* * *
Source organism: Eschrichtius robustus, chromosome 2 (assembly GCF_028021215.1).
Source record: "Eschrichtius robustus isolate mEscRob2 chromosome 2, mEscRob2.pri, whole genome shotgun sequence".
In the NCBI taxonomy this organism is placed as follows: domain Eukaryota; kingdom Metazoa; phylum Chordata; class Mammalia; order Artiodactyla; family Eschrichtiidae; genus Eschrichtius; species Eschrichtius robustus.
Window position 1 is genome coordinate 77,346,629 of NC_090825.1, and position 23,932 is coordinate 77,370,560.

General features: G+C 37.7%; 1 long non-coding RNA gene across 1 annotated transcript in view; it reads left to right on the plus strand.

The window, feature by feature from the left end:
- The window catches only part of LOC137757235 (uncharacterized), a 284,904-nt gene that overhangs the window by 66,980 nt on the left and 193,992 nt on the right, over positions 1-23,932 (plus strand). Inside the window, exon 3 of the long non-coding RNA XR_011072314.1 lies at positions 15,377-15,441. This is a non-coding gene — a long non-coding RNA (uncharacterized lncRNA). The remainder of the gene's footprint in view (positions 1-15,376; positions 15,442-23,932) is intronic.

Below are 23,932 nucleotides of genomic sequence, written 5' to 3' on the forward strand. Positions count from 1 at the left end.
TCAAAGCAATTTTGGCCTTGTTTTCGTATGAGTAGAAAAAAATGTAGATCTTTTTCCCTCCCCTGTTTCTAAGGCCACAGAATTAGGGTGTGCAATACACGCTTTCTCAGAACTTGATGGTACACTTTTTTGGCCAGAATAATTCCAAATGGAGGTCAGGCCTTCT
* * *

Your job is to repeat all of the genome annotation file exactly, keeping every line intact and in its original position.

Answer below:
Source organism: Eschrichtius robustus, chromosome 2 (assembly GCF_028021215.1).
Source record: "Eschrichtius robustus isolate mEscRob2 chromosome 2, mEscRob2.pri, whole genome shotgun sequence".
In the NCBI taxonomy this organism is placed as follows: domain Eukaryota; kingdom Metazoa; phylum Chordata; class Mammalia; order Artiodactyla; family Eschrichtiidae; genus Eschrichtius; species Eschrichtius robustus.
Window position 1 is genome coordinate 77,346,629 of NC_090825.1, and position 23,932 is coordinate 77,370,560.

General features: G+C 37.7%; 1 long non-coding RNA gene across 1 annotated transcript in view; it reads left to right on the plus strand.

The window, feature by feature from the left end:
- The window catches only part of LOC137757235 (uncharacterized), a 284,904-nt gene that overhangs the window by 66,980 nt on the left and 193,992 nt on the right, over positions 1-23,932 (plus strand). Inside the window, exon 3 of the long non-coding RNA XR_011072314.1 lies at positions 15,377-15,441. This is a non-coding gene — a long non-coding RNA (uncharacterized lncRNA). The remainder of the gene's footprint in view (positions 1-15,376; positions 15,442-23,932) is intronic.

Below are 23,932 nucleotides of genomic sequence, written 5' to 3' on the forward strand. Positions count from 1 at the left end.
TCAAAGCAATTTTGGCCTTGTTTTCGTATGAGTAGAAAAAAATGTAGATCTTTTTCCCTCCCCTGTTTCTAAGGCCACAGAATTAGGGTGTGCAATACACGCTTTCTCAGAACTTGATGGTACACTTTTTTGGCCAGAATAATTCCAAATGGAGGTCAGGCCTTCT